Was no one paying attention? How long is it supposed to take?
Back to Senator Snowe. There she was days ago telling us we need to slow down. I'd give her more credit, but she's said that before. In December:
"The more they try to, sort of, drive this process in an unrealistic timeframe, the more reluctant I become about whether or not this can be doable in this timeframe that we're talking about," Snowe told reporters today.
Throughout the health care debate, Snowe has often pushed the principals to slow things down. So what might make her less reluctant?
"There's always January," Snowe said. "Frankly, I understand the value of deadlines, but this is getting, I think, unrealistic in terms of where we stand today."
Huh. That sounded familiar. Maybe because she'd said the same thing in October:
"Well, Christmas might be too soon," Snowe told Bloomberg's Al Hunt in an interview that will air throughout the weekend. "Well, you know, there's always that possibility. I know that's not what the president prefers."
Snowe refused to say that such a delay was likely, but added that "nothing would surprise me because of the complexity [of the issue]." She said that a vote would likely not come much before Christmas should it be held before recess.
She stressed the need to give the bill "the time it deserves," something she has routinely said during negotiations.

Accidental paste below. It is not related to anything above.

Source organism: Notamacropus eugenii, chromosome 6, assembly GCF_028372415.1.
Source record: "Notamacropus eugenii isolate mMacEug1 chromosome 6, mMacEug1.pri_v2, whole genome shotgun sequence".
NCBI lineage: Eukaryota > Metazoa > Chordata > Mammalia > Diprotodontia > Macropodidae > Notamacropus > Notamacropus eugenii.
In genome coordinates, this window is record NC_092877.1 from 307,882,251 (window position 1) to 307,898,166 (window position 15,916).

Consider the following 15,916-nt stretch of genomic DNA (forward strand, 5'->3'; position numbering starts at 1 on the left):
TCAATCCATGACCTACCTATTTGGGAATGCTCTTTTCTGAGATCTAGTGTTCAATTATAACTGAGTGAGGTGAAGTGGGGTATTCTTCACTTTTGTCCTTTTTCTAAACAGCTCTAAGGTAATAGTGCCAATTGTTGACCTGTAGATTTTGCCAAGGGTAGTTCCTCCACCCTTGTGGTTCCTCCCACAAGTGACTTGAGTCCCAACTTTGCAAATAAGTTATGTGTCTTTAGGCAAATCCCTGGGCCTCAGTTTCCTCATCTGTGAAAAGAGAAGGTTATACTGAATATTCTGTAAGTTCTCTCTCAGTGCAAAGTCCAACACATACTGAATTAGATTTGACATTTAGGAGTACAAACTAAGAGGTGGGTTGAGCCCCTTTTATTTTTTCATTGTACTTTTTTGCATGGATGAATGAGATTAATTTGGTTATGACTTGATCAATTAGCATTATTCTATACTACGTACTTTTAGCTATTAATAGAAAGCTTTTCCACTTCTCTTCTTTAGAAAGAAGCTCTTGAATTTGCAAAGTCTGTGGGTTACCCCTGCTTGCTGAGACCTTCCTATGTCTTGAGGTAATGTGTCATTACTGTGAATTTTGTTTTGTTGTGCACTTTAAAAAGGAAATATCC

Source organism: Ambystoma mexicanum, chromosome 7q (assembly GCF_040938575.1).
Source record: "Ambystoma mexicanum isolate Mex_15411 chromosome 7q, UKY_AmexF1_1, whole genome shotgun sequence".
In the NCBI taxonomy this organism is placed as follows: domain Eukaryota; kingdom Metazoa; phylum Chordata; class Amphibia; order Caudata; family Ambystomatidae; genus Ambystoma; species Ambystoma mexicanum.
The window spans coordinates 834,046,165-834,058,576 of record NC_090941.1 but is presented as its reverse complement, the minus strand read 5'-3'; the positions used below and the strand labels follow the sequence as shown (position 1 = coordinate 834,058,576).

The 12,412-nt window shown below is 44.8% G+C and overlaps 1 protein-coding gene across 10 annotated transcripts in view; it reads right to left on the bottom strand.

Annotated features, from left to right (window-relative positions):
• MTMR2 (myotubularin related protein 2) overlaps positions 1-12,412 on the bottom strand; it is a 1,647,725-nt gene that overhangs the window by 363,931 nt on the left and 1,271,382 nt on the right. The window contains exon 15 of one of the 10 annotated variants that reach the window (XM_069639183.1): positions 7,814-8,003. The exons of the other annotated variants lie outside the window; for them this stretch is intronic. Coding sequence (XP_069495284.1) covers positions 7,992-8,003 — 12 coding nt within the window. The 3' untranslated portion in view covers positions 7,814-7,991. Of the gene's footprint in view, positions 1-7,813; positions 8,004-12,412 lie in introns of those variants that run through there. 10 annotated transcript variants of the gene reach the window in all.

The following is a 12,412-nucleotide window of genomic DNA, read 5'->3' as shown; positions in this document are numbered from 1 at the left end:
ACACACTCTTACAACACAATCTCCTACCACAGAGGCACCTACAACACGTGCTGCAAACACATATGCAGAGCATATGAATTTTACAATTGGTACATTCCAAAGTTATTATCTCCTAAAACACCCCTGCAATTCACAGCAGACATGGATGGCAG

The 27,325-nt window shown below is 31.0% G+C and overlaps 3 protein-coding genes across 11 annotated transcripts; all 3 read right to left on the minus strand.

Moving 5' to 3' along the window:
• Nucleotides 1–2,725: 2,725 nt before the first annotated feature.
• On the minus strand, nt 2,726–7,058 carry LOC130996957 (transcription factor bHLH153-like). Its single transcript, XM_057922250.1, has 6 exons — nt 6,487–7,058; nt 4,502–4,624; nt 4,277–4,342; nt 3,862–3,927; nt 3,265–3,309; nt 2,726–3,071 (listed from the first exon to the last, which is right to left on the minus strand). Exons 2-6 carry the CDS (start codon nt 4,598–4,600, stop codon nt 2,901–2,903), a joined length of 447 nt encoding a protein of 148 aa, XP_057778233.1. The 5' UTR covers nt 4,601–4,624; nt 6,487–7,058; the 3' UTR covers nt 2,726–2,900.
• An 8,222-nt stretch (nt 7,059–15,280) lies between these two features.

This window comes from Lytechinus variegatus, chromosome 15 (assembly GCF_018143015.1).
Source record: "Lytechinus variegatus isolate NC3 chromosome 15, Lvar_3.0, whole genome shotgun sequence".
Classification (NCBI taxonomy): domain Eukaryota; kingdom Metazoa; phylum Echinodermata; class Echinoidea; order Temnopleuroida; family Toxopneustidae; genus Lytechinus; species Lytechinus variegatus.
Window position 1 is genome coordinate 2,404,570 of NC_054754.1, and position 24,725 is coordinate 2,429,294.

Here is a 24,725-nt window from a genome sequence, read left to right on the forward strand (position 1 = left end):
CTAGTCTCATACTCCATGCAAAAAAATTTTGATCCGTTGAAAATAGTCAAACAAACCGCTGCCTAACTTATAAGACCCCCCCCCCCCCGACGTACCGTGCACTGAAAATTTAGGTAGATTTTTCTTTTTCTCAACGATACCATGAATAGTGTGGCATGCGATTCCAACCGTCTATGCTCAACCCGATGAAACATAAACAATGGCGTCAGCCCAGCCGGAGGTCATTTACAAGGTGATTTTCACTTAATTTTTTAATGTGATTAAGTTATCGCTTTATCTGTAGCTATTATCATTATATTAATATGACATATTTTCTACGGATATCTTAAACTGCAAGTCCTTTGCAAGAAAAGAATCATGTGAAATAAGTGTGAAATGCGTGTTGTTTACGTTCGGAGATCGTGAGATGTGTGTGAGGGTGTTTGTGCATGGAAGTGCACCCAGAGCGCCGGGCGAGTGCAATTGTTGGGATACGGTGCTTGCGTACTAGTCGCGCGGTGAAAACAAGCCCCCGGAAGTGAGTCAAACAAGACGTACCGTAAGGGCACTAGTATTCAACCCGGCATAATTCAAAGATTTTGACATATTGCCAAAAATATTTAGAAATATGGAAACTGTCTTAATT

"[The American people] don't want it put on a fast track. They want us to give it the thought it needs and requires, and that's why I've tried to slow the process down," she said.
Yeah. That might have carried more weight if she hadn't also said it back in July:
The letter, obtained by the Huffington Post, was drafted by Sen. Ben Nelson (D-Neb.) and is also signed by Democratic Sens. Mary Landrieu (La.) and Ron Wyden (Ore.). Independent Joe Lieberman (Conn.), who caucuses with Democrats, signed on, as did Maine Republican Sens. Olympia Snowe and Susan Collins -- moderates heavily courted by President Obama.
The organized effort to slow down the process is a blow to the reform effort. Obama has pushed hard for a final vote before the August recess, arguing that delaying until September could slow momentum and risk missing a historic opportunity.
How slow is slow enough? The facts of the matter are that reform can't realistically take more than two years, when the entire House is re-elected. The Congress who writes the law has to pass it. That's pretty much the way it always works. You can't ask Congresspeople to vote on legislation they didn't debate or write.
Will no one ask the question? How much slower would be acceptable?
It's not as if any of the arguments against health care reform are new. Socialism? Government takeover of health care? We've been there before.
Last July, I was sitting across from Stephen Colbert who said that health care was never going to work because they were giving the Republicans a timetable for withdrawal by demanding it be passed by August. "This was never going to be easy, " I replied. "The longer they wait, the more it's likely this could be unpopular." That wasn't any great insight. I just knew we've been here before. Over and over again.
If you believe the Republicans, or anyone else, has a valid and new argument against reform, then so be it. If you believe that watching more "debate" on C-Span will produce a better bill, then more power to you. But if you buy into the rhetoric that we're moving too fast, you just haven't been paying attention.